The Irishman who designed the UK’s first submarine – on a Fenian budget
Visiting a submarine is fascinating but terrifying. Fascinating because they’re insanely small inside, terrifying because when you climb up, enter dorms that are smaller than most fridges and try not to bang your head against waist-deep ceilings you can’t help but think about the kinds of things they did (or, maybe, did) during the cold war.
At Royal Navy Submarine Museum, in the town of Gosport on the south coast of England, you can cool off your back by visiting the UK’s very first submarine, Holland 1 – which was designed by an Irishman.
John Philip Holland was born by the sea in Liscannor, Co Clare, where his father was a Coast Guard, in 1841. After leaving school he joined the Christian Brothers and worked as a math and science teacher in Limerick, Cork, Drogheda and Dundalk. He left the Christian Brothers in 1873 due to health problems and followed his mother and two brothers to the United States soon after.
Shortly after arriving, Holland slipped down an icy Boston street and broke his leg. During his recovery in the hospital, he returns to the subject that has always fascinated him: the creation of a boat capable of sailing below the surface of the sea and attacking other ships below the waterline. The concept was not new, but a commercial prototype had never been developed.
In 1878 Holland’s first model was launched – only to sink on its maiden voyage, prompting a spirit to notice the professor building a coffin for himself.
In 1875 Holland submitted his plans to the US Navy but was refused. The Fenian Brotherhood, however, spotted the potential of his invention and gave him enough money to allow him to give up his daily job and work full-time on his submarines. In 1878, its first design was launched – only to sink on its maiden voyage, prompting a mind to notice that “the professor has built himself a coffin.”
Holland resumed operations in 1881 with what became the Fenian Ram, a cigar-shaped vessel 10m long by 2m wide with a 15hp engine. It had a torpedo launcher and a toilet, but no periscope – in fact, no navigation aid of any kind. It cost $ 15,000, which alarmed the Fenians so much that they stole it, prompting Holland to again offer his expertise to the US Navy.
He managed to secure funds for a series of submarines, each larger and faster than the last, and capable of diving deeper. In 1900, the Navy finally purchased its Type 6 model, which cost $ 150,000, was 20m in length, and had a 150 hp engine. It clearly did the trick: the Americans ordered six more, and orders were pouring in from navies around the world.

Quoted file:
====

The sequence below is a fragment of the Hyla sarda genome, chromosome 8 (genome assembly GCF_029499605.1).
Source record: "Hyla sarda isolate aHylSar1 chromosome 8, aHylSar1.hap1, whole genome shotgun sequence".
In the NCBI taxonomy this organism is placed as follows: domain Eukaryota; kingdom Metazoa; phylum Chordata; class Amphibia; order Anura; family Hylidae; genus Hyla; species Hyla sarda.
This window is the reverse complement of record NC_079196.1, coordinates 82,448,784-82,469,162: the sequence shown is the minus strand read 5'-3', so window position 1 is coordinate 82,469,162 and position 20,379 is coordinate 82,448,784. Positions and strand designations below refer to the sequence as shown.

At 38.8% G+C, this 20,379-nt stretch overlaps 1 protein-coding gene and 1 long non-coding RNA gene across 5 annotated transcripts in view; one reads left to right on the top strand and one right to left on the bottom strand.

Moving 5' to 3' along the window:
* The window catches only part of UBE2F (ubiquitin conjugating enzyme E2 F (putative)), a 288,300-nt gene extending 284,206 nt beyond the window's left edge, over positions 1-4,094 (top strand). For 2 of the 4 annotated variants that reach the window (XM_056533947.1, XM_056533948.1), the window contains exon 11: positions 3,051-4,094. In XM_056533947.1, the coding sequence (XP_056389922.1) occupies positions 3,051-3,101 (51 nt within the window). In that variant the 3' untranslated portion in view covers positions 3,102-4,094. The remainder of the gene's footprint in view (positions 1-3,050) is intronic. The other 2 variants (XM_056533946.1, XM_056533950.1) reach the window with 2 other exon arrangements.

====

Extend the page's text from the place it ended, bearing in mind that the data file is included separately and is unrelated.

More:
Back in the UK, the Admiralty maintained a rigid silence on the submarines. Secretly, however, he was building some at the Vickers Shipyard.
Back in the UK, the Admiralty kept a rigid silence on the submarines. Secretly, however, he was building submarines at the Vickers Shipyard in Barrow-in-Furness, Cumbria. The first three, all designed by Holland, were built under license between 1901 and 1903 – although their creator would have been unhappy with the commissioning of his submarines by Ireland’s traditional enemy.
As a teacher, Holland might be appeased by the Royal Navy Submarine Museum website, which explains the extraordinary efforts the Navy has made to conserve Holland 1 – including the construction of a gallery with a powerful dehumidification system, to expose the tank. He also describes him as the father of the submarine.
It seems a shame that we know very little about the life of this Irish inventor. One of the few images of him that survives – an incredible photo of Holland coming out of a submarine, walrus mustache and all – only adds to the mystery.
Holland died of pneumonia in Newark, New Jersey, at the age of 73. The Fenian Ram is on display in a museum in Paterson, New Jersey; there is a Holland Street in Liscannor and a memorial to the school where he taught in Drogheda.